Vention, the latest Canadian tech company to raise $100m amid rapid market downturn

Max Windisch, left, and Etienne Lacroix, right, co-founders of Vention, a digital machine manufacturing platform, at their company’s offices in Montreal on January 11, 2018.Dario Ayala/For the Globe and Mail

Tech stocks have tumbled and observers expect the bearish current to spill over into private markets. But the numbers in Canada so far tell a different story.

In the first quarter, Canadian companies raised $3.98 billion in venture capital, up 18% from the same period in 2021, according to Refinitiv. Driving the rise: 11 deals valued at over $100 million, including 1Password’s record US$620 million funding. This continued into the second quarter, with Sheertex Holdings Corp., Tailscale Inc. and Neo Financial Technologies Inc. all raising nine-figure funding. This year already ranks second for the number of $100 million transactions in Canada, after 2021.

The latest deal: Montreal-based Vention Inc. announced on Tuesday that it has raised US$95 million ($123 million) led by Toronto-based growth capital firm Georgian Partners, which also led its $38 million funding in 2020 Other participants in the deal, which values ​​Vention at more than $1 billion, include Fidelity Investments Canada, White Star Capital, Bain Capital Ventures and Bolt Ventures.

Vention, led by former McKinsey consultant Etienne Lacroix, is a vertically integrated company serving the industrial automation market. It is a unique combination of parts supplier, hardware designer, e-commerce company and free 3D computer-aided design (CAD) software provider.

Its customers are engineers from more than 3,000 factories belonging to companies such as Toyota, General Electric, Tesla, Siemens and Airbus. They create, design and order custom equipment on Vention’s online platform for use in their production lines, including test benches, robotic workstations and assembly lines. Vention supplies hundreds of its own metal building parts, as well as other items supplied by third parties, including robotics giants Fanuc and Universal Robots. It has a library of 2,000 ready-to-use templates, some of which have been created and some of which have been shared by customers. Orders arrive within days in a flat pack with assembly instructions.

“They’ve brought a complete automation package that doesn’t require an engineering degree to imagine,” said Brandon Bond, an automation engineer at a Toro plant in Beatrice, Neb., who has ordered autonomous guided trucks from Vention. “It’s a CAD platform that requires no CAD knowledge and a machine motion platform that requires no programming knowledge.”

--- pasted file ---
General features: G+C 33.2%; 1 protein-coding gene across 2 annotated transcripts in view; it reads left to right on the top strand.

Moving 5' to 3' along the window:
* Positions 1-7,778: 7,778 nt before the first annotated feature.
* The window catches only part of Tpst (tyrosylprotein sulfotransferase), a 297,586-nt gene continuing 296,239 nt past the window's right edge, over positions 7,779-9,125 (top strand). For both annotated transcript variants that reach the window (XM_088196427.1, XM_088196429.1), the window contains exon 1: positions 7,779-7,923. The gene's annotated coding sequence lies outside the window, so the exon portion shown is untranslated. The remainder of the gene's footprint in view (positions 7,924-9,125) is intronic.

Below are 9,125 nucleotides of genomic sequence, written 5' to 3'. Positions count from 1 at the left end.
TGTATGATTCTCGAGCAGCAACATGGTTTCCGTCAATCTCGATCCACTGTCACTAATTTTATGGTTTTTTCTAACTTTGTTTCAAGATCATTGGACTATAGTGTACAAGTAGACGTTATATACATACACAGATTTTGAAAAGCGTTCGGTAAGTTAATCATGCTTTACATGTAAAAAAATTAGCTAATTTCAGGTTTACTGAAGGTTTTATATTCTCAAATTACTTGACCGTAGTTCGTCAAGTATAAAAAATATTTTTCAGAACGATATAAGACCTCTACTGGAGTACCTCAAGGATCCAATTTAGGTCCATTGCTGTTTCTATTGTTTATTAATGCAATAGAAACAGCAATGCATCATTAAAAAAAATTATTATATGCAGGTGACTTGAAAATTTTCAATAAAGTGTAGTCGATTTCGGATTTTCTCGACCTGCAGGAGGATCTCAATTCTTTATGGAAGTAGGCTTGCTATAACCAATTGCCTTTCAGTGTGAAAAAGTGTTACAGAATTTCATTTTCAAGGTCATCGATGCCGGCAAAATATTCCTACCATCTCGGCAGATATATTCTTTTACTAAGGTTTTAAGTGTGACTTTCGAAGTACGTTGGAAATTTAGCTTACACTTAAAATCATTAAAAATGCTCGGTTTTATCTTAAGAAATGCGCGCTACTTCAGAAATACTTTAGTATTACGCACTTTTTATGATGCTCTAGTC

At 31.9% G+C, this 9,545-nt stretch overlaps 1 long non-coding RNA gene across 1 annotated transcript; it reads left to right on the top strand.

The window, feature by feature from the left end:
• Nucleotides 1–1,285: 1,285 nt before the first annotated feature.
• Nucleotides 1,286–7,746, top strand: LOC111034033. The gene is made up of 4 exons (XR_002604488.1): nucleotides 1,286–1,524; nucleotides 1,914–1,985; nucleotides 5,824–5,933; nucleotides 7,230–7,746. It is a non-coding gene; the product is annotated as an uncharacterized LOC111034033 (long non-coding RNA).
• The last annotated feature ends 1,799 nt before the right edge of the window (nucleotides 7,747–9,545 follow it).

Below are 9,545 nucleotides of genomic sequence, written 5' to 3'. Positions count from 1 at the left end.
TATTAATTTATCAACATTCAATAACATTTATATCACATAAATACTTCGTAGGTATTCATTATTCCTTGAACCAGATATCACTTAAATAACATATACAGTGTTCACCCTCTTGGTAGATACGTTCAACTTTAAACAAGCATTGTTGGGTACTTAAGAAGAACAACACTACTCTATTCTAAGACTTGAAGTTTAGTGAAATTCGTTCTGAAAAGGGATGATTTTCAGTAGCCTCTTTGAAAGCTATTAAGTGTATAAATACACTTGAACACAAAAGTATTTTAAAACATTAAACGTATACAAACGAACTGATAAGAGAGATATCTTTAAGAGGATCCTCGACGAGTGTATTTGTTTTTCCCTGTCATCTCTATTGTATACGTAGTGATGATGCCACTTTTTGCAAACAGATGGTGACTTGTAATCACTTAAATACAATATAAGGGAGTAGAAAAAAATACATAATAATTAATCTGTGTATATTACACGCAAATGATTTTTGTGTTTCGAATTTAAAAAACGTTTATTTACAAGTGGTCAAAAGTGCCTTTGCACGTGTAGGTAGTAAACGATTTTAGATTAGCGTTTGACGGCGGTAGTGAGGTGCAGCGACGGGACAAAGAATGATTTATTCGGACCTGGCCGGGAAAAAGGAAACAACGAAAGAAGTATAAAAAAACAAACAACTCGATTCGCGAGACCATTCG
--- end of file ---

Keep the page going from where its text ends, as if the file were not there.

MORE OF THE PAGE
Sales of Vention have nearly tripled over the past two years and hover between US$35-45 million per year. It plans to invest its new funds in research and development and global sales efforts. “They created this new category and just grew and continue to be an exceptional company,” said Emily Walsh, lead investor at Georgian.

Mr Lacroix said funding was secured early this year “at the worst possible time” as tech stocks slumped. But Vention received several offers and met its valuation target, he added. The deal was reached at the end of March, but was only announced on Tuesday. “Fortunately for us, the Vention story is very strong, the business performance is very, very strong, and the story just keeps getting better,” he said. Ms Walsh said it was a ‘competitive process’ and ‘it was clear what the market valued the company at’.

Industry participants say there are a few reasons why the continued deal flow for private tech deals despite the government market sell-off. Some deals in recent months have been pegged for the end of 2021 “when the market is better,” said Anthony Mouchantaf, director of venture capital at Royal Bank of Canada’s RBCx innovation banking platform. The number and size of transactions “is a lagging indicator of what’s really going on.”

But eager private capital providers are still actively seeking quality companies, said Allan Goodman, head of the venture capital group at Bay Street law firm Goodmans: “There is always demand for investment in these companies and these companies always need investment”. David Wismer, co-head of global technology and corporate investment banking with BMO Capital Markets, agreed “there’s always usually this flight to quality where the best companies will continue to get good valuations.”

Still, industry players expect a slowdown in private markets this year. Mr Goodman said deals take longer to close because of a “divergence of expectations” between what entrepreneurs and investors think the companies are worth. Chad Bayne, Co-Chair of Osler’s Emerging and High-Growth Practice, Hoskin & Harcourt, said “rounds are underway [but] it’s definitely not as robust as last year. Many venture capitalists take a wait-and-see approach.

Mr. Wismer sees the current aberration between public and private markets as temporary. “I wouldn’t understand if Canadian private markets would be somehow immune to the impacts of the dramatic decline in public equity values,” he said. “In private markets, there will clearly be a bit of accountability.”

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